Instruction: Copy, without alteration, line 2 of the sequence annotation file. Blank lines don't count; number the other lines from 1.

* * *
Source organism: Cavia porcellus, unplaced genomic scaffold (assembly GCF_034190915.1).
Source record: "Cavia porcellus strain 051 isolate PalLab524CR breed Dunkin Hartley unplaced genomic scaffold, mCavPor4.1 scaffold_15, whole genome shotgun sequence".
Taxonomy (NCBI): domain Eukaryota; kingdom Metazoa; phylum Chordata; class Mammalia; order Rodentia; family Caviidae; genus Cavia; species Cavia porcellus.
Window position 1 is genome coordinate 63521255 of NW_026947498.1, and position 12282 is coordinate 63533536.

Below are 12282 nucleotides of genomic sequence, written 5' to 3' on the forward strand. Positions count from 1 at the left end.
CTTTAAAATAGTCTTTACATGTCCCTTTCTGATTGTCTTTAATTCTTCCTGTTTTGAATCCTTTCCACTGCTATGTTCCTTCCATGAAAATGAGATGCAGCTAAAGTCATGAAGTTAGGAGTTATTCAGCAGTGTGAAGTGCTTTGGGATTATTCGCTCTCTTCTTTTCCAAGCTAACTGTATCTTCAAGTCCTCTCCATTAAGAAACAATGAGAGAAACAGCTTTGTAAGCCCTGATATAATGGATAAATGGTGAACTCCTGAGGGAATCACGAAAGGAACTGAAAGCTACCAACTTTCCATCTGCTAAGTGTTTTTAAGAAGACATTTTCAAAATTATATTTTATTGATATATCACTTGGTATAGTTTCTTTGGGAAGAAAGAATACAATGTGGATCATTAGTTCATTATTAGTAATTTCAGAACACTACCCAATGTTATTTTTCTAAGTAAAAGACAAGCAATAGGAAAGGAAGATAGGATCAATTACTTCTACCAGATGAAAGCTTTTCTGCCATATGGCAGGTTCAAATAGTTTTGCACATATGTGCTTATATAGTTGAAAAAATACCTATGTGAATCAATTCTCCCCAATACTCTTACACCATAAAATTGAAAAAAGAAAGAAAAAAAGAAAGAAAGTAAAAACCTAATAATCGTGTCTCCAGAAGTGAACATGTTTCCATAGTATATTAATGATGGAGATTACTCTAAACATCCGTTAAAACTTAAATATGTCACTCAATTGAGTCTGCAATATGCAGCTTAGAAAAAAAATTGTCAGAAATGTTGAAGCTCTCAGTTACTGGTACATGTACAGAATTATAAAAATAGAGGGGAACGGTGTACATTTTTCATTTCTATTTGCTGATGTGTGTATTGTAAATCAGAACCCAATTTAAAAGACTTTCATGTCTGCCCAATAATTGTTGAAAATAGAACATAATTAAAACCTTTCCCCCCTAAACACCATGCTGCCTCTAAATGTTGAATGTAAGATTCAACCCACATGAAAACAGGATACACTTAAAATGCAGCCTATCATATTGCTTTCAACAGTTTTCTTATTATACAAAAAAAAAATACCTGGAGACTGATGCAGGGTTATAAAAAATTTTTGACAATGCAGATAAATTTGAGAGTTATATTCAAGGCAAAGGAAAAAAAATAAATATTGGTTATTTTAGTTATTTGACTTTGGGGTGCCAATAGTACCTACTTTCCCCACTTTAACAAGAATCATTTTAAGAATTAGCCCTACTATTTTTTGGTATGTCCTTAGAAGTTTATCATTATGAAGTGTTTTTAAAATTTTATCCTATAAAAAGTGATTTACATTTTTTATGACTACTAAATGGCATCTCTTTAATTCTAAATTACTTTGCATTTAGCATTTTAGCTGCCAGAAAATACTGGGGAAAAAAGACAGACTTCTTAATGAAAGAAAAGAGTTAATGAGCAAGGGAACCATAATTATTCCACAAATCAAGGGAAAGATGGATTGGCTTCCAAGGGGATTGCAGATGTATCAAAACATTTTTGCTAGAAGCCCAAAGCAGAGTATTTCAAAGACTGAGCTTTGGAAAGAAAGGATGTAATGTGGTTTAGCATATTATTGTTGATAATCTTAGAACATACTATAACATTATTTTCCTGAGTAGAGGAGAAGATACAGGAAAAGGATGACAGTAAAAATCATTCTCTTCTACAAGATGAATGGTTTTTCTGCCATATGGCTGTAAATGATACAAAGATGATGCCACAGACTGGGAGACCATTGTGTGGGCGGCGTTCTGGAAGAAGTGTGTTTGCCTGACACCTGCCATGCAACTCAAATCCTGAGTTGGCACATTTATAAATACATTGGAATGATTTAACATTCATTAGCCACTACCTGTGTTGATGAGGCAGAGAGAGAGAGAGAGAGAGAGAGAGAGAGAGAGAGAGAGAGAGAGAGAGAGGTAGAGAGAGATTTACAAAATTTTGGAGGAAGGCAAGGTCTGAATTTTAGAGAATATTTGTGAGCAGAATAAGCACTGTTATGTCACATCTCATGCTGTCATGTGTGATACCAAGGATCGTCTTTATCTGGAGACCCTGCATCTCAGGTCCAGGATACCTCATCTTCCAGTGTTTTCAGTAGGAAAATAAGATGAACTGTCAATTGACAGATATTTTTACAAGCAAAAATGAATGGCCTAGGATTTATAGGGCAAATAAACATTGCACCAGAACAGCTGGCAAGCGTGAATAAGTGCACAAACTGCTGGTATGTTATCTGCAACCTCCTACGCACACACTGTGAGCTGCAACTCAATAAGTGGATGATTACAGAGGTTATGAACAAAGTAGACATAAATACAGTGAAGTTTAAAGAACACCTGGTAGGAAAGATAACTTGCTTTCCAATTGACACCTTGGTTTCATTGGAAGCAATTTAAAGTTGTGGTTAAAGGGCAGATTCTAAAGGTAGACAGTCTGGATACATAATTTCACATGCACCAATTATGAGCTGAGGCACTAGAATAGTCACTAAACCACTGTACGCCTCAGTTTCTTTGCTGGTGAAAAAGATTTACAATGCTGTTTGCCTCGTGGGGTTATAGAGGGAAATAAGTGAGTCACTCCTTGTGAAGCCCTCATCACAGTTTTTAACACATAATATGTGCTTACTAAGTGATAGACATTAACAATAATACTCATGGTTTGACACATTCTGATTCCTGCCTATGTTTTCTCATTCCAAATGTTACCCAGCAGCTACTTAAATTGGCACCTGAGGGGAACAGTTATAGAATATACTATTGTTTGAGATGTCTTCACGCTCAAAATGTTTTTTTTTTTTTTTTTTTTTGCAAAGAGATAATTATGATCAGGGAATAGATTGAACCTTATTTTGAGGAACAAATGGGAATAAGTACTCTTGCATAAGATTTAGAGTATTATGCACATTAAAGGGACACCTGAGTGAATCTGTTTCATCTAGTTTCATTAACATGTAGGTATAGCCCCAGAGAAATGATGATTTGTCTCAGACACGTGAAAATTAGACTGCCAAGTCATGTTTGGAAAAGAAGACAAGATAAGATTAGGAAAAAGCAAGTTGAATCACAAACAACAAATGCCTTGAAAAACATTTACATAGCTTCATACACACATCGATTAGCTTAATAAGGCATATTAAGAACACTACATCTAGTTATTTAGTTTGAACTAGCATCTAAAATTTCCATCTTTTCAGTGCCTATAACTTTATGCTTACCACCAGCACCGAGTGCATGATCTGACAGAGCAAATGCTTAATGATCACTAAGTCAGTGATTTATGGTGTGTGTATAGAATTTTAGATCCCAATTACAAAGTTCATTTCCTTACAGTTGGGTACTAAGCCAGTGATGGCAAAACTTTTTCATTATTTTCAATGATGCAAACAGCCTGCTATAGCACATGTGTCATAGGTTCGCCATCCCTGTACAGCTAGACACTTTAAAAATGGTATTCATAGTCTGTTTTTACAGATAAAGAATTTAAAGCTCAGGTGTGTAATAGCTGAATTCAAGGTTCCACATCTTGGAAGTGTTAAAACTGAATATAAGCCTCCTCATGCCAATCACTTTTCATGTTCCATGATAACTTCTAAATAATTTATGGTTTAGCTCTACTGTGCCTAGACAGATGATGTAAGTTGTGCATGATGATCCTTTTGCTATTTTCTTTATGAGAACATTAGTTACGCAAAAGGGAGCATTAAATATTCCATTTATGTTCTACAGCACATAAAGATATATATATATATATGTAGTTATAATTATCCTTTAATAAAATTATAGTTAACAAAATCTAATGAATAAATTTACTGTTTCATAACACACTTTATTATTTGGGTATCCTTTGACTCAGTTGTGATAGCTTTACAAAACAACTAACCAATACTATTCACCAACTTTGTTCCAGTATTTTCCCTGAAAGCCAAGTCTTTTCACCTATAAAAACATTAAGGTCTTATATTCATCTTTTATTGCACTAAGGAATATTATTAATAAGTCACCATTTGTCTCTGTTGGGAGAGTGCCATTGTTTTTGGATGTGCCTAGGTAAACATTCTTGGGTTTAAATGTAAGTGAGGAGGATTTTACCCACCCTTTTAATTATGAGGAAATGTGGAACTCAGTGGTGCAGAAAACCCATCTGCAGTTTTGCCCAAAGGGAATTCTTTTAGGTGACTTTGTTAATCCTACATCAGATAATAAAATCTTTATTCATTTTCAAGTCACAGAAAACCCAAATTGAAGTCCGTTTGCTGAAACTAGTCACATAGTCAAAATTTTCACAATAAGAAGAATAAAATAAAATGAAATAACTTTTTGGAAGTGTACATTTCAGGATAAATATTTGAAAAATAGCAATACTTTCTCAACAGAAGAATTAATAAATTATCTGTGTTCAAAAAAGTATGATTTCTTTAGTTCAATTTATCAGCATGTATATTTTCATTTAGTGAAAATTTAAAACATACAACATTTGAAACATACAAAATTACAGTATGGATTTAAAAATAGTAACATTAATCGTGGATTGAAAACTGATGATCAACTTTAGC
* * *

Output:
Source record: "Cavia porcellus strain 051 isolate PalLab524CR breed Dunkin Hartley unplaced genomic scaffold, mCavPor4.1 scaffold_15, whole genome shotgun sequence".